After a long day on the road, the last thing any driver wants is to be falsely accused of risky driving by a fleet manager who’s leaning on telematics backed by murky artificial intelligence.
Conversely, fleet managers, according to SmartWitness Vice President of Products Michael Bloom, don’t want to be saddled with a touchy telematics system that incorrectly flags their drivers and puts them in a dicey man versus machine moment that could lead to higher turnover.
It’s a problem that Bloom said led SmartWitness to develop a more refined AI system dubbed Artificial Intelligence Driving Events (AIDE) that can more clearly distinguish between a credible driving event that requires intervention and one that doesn’t.
Take, for instance, a cutthroat onramp in a bustling metro. Quick acceleration often needed to merge with traffic can come back to bite the driver.
“In a typical driver behavior scorecard, that's going to count against that driver no matter what, and it's going to create an event,” Bloom explained.
Drivers may also get dinged on harsh braking in heavy traffic where other drivers can get squirrely and suddenly pull in front of their truck during a hasty lane change. Roads through hills and mountains may also require additional braking that can lead to more unwarranted driver alerts and videos for fleet managers to review.
“As a fleet manager, do I really want to sit and have to watch all of those videos? No, I don't want to do that,” Bloom said. “Number two, I'm not going to do that because I'm going to look at the first video and I'm going to see that it's not truly a harsh braking event that I need to be concerned about and then I'm going to lose faith in the efficacy of the product.”
More discerning AIDistrust in a monitoring system can lead to non-use and the possibility of missing out on actual event that requires intervention, Bloom said. Cloud-based AIDE aims to build event credibility by more closely analyzing the traits of individual drivers within a real-world context where traffic happens and putting the pedal to the metal and hard braking is sometimes a necessity.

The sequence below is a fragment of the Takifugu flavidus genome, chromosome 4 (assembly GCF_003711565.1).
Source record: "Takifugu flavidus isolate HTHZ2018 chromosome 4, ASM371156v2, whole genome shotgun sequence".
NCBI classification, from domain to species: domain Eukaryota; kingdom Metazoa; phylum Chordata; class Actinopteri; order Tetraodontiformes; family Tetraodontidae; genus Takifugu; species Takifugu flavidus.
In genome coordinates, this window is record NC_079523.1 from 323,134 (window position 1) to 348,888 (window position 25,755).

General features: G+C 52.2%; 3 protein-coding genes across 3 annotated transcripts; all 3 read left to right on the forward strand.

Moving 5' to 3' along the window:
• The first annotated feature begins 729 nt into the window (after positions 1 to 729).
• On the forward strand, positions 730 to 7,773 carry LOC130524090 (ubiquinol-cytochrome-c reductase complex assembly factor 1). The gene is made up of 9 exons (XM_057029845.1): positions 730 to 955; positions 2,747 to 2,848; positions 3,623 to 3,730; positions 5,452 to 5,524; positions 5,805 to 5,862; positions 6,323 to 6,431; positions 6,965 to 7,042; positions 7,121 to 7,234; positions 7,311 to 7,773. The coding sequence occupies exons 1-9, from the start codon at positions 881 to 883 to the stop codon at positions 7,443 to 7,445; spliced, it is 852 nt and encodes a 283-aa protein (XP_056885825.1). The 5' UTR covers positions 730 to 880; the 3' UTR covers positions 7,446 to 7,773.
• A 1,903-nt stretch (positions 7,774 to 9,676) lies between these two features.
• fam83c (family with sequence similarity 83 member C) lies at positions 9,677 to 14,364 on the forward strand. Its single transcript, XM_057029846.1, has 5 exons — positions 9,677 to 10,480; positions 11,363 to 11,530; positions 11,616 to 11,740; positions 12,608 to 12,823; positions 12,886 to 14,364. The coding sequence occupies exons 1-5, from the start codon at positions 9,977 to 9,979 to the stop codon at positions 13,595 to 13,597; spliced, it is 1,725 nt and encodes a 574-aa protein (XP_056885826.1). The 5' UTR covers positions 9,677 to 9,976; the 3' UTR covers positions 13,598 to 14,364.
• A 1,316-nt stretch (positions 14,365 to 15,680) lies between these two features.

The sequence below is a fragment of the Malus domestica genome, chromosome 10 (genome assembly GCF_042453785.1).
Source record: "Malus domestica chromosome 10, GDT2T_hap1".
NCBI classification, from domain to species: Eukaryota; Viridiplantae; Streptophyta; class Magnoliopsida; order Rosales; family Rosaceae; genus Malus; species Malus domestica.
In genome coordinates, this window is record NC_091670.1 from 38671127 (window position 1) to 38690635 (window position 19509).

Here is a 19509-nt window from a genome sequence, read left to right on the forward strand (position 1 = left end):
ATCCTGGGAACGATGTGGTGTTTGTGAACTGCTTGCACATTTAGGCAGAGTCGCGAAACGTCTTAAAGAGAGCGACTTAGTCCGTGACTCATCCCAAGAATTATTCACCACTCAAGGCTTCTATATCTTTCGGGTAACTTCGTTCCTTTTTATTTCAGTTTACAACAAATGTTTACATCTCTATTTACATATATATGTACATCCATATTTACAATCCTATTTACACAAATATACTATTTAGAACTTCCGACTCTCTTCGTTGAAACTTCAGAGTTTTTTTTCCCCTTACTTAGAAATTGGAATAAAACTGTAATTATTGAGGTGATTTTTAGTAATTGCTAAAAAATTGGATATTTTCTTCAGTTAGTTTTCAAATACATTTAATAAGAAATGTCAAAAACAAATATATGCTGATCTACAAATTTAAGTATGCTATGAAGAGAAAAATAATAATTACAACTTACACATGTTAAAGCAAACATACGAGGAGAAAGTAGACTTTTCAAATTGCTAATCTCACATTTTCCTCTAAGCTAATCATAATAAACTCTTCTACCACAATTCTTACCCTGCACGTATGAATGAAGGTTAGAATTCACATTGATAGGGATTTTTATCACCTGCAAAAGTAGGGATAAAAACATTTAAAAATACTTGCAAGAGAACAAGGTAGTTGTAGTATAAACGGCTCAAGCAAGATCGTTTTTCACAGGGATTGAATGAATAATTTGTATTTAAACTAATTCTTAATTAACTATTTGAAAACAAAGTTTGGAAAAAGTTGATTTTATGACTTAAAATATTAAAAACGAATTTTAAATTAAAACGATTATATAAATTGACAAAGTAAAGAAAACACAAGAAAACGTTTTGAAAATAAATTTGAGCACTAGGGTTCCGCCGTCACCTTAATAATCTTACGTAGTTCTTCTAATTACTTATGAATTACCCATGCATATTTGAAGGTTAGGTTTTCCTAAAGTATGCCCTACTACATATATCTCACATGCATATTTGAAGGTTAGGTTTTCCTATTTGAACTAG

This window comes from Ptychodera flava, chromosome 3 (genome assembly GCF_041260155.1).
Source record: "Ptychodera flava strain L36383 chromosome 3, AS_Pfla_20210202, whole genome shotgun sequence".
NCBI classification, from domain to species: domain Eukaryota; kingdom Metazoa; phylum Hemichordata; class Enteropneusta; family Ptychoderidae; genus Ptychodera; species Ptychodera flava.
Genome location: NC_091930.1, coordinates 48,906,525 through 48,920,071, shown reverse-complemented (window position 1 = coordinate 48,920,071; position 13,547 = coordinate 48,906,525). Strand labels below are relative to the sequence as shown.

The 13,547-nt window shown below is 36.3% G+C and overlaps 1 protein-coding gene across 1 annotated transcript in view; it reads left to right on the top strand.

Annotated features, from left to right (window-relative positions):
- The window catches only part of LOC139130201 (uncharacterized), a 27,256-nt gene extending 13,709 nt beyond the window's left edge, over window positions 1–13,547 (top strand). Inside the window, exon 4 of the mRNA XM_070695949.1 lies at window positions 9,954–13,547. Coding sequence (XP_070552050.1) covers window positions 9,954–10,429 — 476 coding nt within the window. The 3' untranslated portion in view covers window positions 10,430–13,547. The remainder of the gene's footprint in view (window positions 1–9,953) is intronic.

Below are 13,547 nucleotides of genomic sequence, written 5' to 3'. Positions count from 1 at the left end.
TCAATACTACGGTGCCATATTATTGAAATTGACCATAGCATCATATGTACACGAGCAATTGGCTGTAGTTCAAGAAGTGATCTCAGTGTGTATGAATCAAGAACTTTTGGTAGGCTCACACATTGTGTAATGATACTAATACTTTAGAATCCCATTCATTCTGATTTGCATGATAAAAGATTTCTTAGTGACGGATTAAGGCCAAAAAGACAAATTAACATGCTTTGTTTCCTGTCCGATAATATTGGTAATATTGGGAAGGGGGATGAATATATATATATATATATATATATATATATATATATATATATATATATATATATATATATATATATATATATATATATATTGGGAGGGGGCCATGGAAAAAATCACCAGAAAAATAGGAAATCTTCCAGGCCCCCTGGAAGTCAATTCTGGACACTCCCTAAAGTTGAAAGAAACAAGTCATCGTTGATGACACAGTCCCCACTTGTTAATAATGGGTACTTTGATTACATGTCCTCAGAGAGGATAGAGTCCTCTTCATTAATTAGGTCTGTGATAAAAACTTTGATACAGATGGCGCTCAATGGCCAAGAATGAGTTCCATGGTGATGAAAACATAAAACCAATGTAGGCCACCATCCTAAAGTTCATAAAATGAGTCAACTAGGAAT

“What our product does is filter out the non-events,” Bloom said. “There are literally thousands of different types of scenarios that we look at and filter out.”
The secret sauce in their algorithms is paying off.
“What we saw in terms of efficacy in our beta testing was for about 150,000 events we saw a 10X reduction [in false positives],” Bloom said. “And because there's machine learning in the backend, what happens is the product starts to learn specifically in relation to a driver and understand what their normal driving patterns are.”
AIDE can be incorporated in existing telematics systems and doesn’t require AI-enabled cameras. Bloom recommends that fleets take two approaches to cameras: equip some trucks with only road-facing cameras and others with both road and driver-facing cameras.
He said he’s seen greater acceptance of driver-facing cameras, particularly among drivers who have been exonerated of wrongdoing thanks to additional video evidence that driver-facing cameras provide.
Workhound CEO and co-founder Max Farrell, whose company regularly gauges driver preferences through anonymous feedback, said it’s important to involve drivers when considering driver-facing cameras.
“They are generally very repelled by the idea and see it as a violation of trust and privacy,” said Farrell who’ll soon be offering a trends report on the topic. “Several do threaten to leave because companies announce implementing driver-facing cameras, or have had a bad incident involving a camera.
“Our recommendation for companies pushing forward on these initiatives is to make sure to share the ‘why’ behind any new technology decision,” Farrell continued. “They need to coach how it helps the driver be safer and make more money.”